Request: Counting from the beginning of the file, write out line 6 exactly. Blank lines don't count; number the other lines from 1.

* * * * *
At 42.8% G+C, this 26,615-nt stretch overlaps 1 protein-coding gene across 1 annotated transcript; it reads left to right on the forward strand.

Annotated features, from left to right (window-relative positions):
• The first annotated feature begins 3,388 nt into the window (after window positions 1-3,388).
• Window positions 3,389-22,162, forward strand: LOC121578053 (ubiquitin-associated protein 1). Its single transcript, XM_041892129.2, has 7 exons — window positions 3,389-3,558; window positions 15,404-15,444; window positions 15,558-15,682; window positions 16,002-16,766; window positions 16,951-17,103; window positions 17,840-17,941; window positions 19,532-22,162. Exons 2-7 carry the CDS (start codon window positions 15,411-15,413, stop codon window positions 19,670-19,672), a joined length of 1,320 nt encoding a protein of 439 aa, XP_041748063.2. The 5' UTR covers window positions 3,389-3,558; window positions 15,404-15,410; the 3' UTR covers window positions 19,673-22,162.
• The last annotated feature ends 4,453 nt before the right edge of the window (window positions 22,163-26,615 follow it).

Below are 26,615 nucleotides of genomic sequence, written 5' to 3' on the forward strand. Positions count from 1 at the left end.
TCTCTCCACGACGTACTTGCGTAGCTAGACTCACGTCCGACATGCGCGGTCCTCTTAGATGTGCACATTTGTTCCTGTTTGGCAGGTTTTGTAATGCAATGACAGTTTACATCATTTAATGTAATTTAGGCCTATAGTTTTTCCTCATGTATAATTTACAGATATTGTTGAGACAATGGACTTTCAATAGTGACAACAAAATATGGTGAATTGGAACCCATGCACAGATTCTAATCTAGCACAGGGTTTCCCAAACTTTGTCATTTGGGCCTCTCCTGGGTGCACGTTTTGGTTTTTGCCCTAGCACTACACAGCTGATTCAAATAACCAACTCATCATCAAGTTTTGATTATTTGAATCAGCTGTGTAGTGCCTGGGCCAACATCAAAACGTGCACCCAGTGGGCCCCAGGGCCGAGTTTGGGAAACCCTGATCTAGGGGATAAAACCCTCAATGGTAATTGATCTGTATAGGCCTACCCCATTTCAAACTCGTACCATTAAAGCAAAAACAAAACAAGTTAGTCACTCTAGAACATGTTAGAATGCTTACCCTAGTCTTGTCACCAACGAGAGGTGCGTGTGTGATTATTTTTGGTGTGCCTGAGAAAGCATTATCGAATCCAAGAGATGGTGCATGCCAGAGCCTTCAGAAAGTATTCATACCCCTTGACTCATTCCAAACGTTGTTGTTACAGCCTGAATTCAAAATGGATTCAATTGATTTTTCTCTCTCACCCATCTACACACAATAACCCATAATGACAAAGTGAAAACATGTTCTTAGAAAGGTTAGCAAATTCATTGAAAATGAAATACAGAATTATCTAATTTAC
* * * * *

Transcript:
Below are 26,615 nucleotides of genomic sequence, written 5' to 3' on the forward strand. Positions count from 1 at the left end.